EU Approves Microsoft's Activision Acquisition, But Big Questions Still Remain

Microsoft's blockbuster acquisition of Activision Blizzard has cleared its biggest regulatory hurdle yet in the European bloc. The European Commission has approved the merger proposal worth $68.7 billion, noting that even if Microsoft decides to limit all Activision Blizzard titles in the future to the Xbox platform, it "would not significantly harm competition in the consoles market." 

It also notes that the deal represents a "significant improvement for cloud gaming as compared to the current situation." In its official press release, the agency says it conducted an in-depth investigation into the competition concerns raised by regulators as well as rivals like Sony and has come to the conclusion that the acquisition terms "fully address" all the concerns and fair market criteria.

To recall, Sony contested the deal on the grounds that Microsoft's ownership of Activision Blizzard properties would eventually allow it to become the gatekeeper of cash-cow gaming franchises like Call of Duty. Microsoft, on the other hand, tried to assuage those concerns by extending a 10-year Call of Duty deal to keep it on the PlayStation platform, while Nintendo went ahead and signed one such contract with Microsoft. The European Commission's statement notes that even if Call of Duty is limited to Microsoft platforms, the Japanese gaming giant still commands a reach and a catalog that is vast enough to retain its competitive edge. But trouble's not over at home, as the US FTC is investigating the deal, too.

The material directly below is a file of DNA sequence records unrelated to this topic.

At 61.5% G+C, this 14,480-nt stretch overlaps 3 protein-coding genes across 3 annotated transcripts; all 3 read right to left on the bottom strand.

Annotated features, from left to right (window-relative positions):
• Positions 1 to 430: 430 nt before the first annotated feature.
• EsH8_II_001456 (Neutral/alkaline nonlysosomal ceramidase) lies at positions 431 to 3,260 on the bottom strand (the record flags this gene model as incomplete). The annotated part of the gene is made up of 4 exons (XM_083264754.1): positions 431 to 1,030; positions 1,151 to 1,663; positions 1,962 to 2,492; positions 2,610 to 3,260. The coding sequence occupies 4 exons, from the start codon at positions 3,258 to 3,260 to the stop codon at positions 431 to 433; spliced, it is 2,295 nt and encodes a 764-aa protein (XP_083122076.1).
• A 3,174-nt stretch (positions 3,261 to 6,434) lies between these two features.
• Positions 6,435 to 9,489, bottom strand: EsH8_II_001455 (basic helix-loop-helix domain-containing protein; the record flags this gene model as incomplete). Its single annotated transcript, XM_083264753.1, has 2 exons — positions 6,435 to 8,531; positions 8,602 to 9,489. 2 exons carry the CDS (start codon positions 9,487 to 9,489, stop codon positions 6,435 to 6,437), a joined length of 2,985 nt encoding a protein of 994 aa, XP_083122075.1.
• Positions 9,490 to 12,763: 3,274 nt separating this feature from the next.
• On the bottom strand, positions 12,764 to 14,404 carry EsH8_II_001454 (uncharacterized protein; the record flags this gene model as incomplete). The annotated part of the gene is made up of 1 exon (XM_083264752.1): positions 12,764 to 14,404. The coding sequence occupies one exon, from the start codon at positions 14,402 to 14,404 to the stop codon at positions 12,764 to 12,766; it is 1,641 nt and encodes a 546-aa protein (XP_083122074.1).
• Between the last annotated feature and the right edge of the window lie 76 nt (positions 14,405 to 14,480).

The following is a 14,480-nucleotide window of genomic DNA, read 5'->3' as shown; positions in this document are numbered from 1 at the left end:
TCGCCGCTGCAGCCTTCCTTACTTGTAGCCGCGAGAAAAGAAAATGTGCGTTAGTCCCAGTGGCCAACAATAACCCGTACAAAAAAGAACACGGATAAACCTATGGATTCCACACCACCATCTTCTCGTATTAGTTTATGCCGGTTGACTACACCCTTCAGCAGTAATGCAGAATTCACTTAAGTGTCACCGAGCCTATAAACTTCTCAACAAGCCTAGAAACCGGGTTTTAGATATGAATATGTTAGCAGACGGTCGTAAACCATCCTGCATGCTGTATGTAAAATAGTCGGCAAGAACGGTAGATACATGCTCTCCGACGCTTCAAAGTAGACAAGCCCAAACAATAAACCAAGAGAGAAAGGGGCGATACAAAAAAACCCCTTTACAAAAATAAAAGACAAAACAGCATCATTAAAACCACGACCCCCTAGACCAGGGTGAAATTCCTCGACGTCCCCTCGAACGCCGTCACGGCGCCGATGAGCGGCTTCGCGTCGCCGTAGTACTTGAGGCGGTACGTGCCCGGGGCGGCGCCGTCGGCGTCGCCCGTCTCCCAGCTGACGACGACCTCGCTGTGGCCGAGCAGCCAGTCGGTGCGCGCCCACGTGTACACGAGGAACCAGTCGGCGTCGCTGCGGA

A new lease of life

Microsoft's bid to get the green light for its Activision Blizzard deal was blocked in the UK barely a few weeks ago. One of the key arguments behind the decision was that the deal would give Microsoft an unfair advantage in the gaming segment, especially in the cloud gaming department. Microsoft's cloud gaming service has a fairly wide reach and all of it is tied to the Xbox Game Pass subscription service.

However, industry titans like Valve, Nvidia, Steam, and even Amazon are in the game. Sony, on the other hand, also has a fairly popular game subscription service in its portfolio under the PlayStation brand. The European Commission's approval notes address those exclusivity concerns, too. The agency notes that "Microsoft would have no incentive to refuse to distribute Activision's games to Sony, which is the leading distributor of console games." 

It also cites the lopsided leadership that Sony enjoys in the market when it comes to the sale of PlayStation consoles against Microsoft's Xbox series machines. But not everything is rosy for Microsoft. The European Union says, following its lengthy assessment, that Microsoft can harm the competition if it limits the cloud-based game streaming of Activision Blizzard games to its own platform in the future. On the PC gaming side of things, the regulatory body says locking the games to its Windows ecosystem, or degrading the experience on rival platforms would mean Microsoft "could strengthen the position of Windows in the market for PC operating systems."